Getting into golf by volunteering
Before October 2023, Hriday Bajaj had never stepped on a golf course, but that didn’t stop him from volunteering to caddie in one of the most prestigious amateur events in the world.
A sports management masters student at Deakin University, Bajaj arrived in Australia from India just four months earlier.
As a non-golfer, Bajaj admits believing that golf was an exclusive sport, with high barriers to entry. It was not on his radar of sports he wanted to learn more about.
An industry visit to the Australian Golf Centre through Deakin completely changed his mind.
‘We heard from the CEO (James Sutherland) about where golf is going towards in Australia, to a much more inclusive sport with various new innovations,’ he said.
‘One point that stuck with me was however you are involved in golf, you are still a golfer.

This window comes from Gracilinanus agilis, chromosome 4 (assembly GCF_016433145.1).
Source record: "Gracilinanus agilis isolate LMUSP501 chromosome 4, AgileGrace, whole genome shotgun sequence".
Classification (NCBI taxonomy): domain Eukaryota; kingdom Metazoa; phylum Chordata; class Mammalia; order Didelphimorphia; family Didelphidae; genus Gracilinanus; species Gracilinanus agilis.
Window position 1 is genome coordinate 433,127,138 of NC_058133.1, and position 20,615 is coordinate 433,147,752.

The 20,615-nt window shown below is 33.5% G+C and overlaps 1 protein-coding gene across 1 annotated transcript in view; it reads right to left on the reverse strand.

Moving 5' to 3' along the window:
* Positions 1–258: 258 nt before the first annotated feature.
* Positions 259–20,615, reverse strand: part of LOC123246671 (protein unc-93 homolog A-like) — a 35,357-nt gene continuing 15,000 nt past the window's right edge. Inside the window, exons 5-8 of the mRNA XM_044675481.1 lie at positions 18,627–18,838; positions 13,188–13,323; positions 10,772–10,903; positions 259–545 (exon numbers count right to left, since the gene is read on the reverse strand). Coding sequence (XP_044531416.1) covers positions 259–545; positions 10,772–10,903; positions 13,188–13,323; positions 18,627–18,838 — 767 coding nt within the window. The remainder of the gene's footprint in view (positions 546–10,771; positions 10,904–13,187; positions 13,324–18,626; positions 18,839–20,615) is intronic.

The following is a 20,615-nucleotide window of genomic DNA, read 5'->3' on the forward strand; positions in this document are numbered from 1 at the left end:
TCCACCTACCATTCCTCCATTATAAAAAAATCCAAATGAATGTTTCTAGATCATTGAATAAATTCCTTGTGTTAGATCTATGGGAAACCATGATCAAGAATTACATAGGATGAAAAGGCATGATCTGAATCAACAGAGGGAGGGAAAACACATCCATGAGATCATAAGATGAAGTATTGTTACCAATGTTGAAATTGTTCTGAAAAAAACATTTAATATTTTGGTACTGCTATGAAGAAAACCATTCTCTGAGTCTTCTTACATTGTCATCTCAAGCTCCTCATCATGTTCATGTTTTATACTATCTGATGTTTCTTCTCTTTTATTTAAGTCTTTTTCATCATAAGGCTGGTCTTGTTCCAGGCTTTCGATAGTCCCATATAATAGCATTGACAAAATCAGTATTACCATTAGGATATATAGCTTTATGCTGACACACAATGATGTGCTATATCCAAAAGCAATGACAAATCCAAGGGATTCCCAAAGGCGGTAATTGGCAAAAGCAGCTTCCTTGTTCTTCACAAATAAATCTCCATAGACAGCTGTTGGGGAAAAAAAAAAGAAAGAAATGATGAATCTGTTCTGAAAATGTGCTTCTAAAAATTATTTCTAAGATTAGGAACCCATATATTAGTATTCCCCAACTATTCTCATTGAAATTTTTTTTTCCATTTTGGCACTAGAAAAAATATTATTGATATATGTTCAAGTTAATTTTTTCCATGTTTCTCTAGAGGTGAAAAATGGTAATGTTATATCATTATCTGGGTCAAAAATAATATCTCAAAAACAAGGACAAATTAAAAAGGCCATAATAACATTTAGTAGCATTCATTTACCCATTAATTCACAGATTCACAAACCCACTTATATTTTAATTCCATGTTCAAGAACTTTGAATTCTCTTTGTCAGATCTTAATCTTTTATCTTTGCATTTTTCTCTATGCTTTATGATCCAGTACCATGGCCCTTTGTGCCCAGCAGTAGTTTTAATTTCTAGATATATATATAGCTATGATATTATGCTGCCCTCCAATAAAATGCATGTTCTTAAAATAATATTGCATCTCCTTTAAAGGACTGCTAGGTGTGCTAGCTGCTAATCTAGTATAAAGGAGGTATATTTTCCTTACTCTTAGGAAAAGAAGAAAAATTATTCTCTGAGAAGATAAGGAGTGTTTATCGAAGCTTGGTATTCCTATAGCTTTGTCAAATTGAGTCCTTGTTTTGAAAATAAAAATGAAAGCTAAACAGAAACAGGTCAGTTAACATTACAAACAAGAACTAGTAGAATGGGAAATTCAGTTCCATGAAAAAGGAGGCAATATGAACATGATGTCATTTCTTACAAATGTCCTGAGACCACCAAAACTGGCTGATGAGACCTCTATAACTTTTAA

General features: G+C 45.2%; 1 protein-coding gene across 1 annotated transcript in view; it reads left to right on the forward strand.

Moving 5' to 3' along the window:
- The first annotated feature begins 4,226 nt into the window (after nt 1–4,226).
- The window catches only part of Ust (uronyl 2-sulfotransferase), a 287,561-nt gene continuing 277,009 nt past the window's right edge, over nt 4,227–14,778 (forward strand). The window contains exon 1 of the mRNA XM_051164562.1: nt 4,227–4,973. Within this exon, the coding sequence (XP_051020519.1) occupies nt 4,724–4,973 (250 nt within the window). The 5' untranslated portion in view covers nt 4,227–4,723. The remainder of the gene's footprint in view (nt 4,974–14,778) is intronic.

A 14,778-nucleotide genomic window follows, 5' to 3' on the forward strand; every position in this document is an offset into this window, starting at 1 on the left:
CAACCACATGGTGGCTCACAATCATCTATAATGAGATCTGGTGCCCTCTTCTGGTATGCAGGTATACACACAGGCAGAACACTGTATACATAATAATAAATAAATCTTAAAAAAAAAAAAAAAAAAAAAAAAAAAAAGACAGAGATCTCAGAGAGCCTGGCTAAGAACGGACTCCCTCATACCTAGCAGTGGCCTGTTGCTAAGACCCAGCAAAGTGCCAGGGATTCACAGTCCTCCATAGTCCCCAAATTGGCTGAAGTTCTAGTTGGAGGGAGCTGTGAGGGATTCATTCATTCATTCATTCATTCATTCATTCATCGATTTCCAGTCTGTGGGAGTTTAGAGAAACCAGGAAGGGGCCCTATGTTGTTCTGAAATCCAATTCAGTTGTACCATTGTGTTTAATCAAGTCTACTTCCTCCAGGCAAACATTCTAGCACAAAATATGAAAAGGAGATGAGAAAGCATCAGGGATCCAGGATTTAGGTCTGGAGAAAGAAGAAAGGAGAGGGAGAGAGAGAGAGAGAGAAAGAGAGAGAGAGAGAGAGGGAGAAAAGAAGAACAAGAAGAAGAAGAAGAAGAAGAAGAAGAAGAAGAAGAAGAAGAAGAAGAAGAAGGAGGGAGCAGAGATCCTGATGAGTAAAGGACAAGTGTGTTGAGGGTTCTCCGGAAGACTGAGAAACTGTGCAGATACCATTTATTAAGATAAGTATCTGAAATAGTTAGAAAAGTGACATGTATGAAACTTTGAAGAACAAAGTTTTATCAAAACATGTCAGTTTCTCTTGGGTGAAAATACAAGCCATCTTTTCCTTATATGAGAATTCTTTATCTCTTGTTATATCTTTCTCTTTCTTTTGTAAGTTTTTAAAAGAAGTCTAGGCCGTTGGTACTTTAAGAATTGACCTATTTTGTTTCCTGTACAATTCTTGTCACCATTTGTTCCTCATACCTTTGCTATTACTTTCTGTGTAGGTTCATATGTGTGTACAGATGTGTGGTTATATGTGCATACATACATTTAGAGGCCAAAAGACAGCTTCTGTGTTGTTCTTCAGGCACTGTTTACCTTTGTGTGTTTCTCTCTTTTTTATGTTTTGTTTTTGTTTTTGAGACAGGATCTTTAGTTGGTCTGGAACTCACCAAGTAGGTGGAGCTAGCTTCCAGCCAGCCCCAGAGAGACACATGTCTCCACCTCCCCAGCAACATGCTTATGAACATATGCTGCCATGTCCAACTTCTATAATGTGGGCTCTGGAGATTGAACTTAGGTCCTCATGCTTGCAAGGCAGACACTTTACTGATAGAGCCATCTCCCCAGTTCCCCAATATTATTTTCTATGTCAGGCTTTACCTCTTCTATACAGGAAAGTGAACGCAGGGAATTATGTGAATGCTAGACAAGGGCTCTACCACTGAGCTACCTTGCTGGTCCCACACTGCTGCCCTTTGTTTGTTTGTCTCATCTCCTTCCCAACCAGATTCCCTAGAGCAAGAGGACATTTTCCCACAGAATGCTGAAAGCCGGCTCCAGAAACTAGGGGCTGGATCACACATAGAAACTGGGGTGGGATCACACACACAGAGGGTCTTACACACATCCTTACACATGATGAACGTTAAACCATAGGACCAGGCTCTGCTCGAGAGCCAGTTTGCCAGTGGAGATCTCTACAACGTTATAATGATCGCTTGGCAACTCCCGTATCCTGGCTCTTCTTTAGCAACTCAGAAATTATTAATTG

‘This really interested me, and I immediately wanted to get into it, and see how I could contribute.’
The Asia-Pacific Amateur Championship was held at Royal Melbourne Golf Club. With players coming from 37 countries, a call was put out for local volunteer caddies.
“I thought I’d give it a go, because as a sports student myself, the best way to get into any sport and understand how a major event is run is to be part of it, and by volunteering I was really part of it,” said Bajaj.
Bajaj was paired with Indian player Krishnav Nikhil Chopra. The two were able to connect on culture, cricket, and their shared home, despite Bajaj’s lack of golf experience.
“Krishnav’s father is actually a former Indian cricketer, so we were able to connect through a broader sports interest,” he said.
Bajaj thoroughly enjoyed his week at Royal Melbourne. In reflection, he is happy that he gave golf, a sport completely foreign to him, a go.
‘Stepping out of your comfort zone often leads to the most rewarding experiences and valuable lessons, and that’s precisely what this experience was for me,’ he said.
(originally published by Golf Australia)